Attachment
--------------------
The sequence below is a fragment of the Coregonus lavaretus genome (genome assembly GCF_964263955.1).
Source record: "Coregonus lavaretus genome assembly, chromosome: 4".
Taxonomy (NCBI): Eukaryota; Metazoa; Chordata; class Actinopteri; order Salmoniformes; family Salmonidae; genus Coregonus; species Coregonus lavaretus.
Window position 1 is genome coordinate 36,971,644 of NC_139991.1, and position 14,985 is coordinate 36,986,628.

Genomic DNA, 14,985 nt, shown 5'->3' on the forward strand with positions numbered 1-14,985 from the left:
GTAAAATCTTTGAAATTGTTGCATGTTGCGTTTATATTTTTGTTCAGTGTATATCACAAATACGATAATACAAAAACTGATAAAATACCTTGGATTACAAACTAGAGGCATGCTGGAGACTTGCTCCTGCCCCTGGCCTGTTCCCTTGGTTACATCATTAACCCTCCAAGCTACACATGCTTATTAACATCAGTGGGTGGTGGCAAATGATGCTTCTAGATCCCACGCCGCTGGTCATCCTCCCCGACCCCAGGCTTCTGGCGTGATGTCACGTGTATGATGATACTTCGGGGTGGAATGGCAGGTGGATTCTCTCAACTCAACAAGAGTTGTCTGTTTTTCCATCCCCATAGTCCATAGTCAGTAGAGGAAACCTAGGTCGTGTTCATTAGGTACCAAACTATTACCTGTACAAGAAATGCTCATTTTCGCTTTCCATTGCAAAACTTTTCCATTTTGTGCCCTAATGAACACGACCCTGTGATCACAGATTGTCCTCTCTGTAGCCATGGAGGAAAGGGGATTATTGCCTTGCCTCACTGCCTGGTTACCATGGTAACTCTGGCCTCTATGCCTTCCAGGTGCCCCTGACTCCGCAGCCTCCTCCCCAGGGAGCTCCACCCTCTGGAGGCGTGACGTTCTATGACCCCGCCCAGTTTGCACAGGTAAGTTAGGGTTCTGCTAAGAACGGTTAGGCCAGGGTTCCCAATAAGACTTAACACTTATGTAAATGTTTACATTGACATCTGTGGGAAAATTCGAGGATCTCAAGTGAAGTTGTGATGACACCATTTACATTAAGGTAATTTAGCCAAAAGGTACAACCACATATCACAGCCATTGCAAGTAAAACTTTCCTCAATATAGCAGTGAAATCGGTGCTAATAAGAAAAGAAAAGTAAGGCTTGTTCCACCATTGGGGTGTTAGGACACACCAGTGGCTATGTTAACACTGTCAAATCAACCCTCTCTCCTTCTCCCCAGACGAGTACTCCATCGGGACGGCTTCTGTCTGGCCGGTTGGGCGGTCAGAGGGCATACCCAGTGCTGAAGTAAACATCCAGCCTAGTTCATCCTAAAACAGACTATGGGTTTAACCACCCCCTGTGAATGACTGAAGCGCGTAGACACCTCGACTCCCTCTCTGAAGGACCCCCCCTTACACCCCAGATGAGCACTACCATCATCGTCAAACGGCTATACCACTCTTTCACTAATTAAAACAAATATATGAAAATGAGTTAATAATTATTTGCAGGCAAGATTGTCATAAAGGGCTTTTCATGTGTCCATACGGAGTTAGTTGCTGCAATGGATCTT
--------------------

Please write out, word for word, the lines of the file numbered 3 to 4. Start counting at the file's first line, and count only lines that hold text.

Taxonomy (NCBI): Eukaryota; Metazoa; Chordata; class Actinopteri; order Salmoniformes; family Salmonidae; genus Coregonus; species Coregonus lavaretus.
Window position 1 is genome coordinate 36,971,644 of NC_139991.1, and position 14,985 is coordinate 36,986,628.